The fact is that Jesus did have blood siblings, and that his mother Mary was not a perpetual virgin, even if she had been intact at the time of her eldest son’s birth—itself an exceptionally unlikely scenario. The Catholic and Orthodox Churches are quite plainly wrong on this subject. One can only conclude that all their arguments on this subject are just fantasy, stemming from their insistence on the embarrassing ‘perpetual virginity’ doctrine, which itself was wishful thinking on the part of the early Church. Surely we have here yet more evidence of an indefensible misogyny and horror of sex and childbirth that is hardly compatible with a respect for all of God’s creation.[lvi]
Just as we know parthenogenesis does not occur in any higher mammalian species, we know that virgins do not spontaneously produce entire sets of offspring (since this would mean all of Jesus’ brothers and sisters were divinely begotten children of God also). The conundrums surrounding the blessed Mother Mary do not end here, however. The misapplication of the ‘Magnificat’, the little poetic song which seeks to elevate the blessed virgin to the same miraculous level as her son, was misappropriated and wrongly attributed to the mother of Jesus.
Today scholars point out the fact that there is overwhelming evidence which shows the Magnificat was originally Elizabeth’s song, and was proclaimed in honor of her son, John the Baptist.[lvii] Robert M. Price goes on to add that the context of the song can’t possibly be about Mary to being with, since it was Elizabeth’s long barrenness which brought reproach upon her, so the removal of barrenness is Elizabeth’s problem, not Mary’s.[lviii] Yet for all the steadfast theologians toiling away at ontological riddles, tweaking their theories to better fit their assumptions (instead of the facts), this hoped for hardening or formation of any real evidence has not occurred, and the theologians’ best attempts have never formed a reliable proof for their doctrinaire claims.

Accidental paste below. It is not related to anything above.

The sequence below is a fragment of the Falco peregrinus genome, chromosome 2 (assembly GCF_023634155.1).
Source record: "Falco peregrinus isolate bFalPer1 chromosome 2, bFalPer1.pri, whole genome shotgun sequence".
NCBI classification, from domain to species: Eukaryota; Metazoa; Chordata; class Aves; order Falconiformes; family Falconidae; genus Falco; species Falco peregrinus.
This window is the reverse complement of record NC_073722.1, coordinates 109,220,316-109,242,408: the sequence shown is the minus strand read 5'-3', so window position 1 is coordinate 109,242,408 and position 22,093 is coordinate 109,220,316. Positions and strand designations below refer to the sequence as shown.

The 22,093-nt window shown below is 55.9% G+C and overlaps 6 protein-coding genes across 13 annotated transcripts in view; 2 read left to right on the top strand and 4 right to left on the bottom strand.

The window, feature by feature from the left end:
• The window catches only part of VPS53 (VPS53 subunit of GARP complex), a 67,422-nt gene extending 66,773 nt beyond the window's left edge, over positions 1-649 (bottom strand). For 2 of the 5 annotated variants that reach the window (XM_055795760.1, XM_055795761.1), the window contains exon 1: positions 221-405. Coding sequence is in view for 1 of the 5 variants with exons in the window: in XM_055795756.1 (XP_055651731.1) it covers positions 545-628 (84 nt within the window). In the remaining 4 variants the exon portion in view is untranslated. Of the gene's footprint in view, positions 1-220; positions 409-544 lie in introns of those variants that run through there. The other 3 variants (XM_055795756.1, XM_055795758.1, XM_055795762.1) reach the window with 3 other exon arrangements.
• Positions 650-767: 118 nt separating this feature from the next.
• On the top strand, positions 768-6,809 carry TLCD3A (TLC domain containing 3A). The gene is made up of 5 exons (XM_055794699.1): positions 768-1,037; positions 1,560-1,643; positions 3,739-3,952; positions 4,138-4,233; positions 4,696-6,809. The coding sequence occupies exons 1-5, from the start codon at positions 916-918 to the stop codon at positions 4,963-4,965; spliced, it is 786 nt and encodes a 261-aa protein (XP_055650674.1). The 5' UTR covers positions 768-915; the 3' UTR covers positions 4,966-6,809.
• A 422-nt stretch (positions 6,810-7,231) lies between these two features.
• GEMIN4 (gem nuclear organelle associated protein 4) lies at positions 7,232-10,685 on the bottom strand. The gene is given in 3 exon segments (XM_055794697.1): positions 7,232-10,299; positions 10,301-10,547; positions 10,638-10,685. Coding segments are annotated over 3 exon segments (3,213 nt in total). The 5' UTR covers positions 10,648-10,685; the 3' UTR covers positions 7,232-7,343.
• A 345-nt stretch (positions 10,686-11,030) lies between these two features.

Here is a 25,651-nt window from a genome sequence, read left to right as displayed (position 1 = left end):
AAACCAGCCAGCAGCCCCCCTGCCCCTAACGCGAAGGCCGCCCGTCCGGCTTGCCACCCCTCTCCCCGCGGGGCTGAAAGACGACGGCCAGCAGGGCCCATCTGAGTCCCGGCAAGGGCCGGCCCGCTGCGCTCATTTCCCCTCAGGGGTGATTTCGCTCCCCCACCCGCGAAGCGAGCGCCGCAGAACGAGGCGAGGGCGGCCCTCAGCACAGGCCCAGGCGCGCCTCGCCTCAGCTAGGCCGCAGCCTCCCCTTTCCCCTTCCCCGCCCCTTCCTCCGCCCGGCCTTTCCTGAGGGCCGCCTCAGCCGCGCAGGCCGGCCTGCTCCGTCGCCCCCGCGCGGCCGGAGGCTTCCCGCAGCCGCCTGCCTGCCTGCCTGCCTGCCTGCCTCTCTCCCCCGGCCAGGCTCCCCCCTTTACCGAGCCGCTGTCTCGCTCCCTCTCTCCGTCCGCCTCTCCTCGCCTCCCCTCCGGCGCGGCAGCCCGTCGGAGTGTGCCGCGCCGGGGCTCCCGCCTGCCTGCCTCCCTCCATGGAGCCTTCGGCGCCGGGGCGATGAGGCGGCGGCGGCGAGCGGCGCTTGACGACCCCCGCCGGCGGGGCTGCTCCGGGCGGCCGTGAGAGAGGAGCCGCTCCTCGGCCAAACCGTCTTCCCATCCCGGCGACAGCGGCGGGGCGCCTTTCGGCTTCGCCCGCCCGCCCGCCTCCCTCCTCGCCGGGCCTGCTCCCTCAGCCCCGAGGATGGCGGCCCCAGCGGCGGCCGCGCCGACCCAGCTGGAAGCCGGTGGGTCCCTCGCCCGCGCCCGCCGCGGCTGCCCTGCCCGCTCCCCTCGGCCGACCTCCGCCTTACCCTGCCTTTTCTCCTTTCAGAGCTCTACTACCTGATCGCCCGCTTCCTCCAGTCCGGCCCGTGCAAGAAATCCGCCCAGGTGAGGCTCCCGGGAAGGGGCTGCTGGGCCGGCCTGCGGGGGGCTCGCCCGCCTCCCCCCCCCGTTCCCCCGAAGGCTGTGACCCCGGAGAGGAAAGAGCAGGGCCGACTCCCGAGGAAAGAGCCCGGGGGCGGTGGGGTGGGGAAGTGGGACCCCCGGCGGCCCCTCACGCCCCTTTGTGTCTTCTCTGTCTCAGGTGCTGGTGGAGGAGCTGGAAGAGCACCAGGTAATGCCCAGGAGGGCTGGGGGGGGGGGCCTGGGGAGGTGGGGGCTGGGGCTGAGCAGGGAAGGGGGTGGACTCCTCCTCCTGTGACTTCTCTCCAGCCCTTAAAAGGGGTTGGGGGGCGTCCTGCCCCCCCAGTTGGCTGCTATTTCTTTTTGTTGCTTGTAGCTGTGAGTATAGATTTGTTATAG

Believers tend to brush such scriptural discrepancies aside, either because they don’t know about them or they hope that nobody will notice the glaring problems. But where scriptural integrity is at stake, and to a greater extent the theological claims it purports to affirm, this is not something we can readily do. If the Gospel accounts are at all to be believably accurate then brushing the inaccuracies under the rug doesn’t solve the irreconcilable problems. Nevertheless, this what religious interpreters, apologists, and theologians have always outwardly done. As we can plainly see, there are numerous conflicts and errors which demonstrate that Jesus’ virgin birth story was completely a myth grafted on to his life story to fit messianic prophecy, and although the evidence has revealed the belief in Jesus Christ’s virgin birth to be entirely fictitious, this hasn’t stopped the most ardent believers from professing a confidence that it still happened anyhow.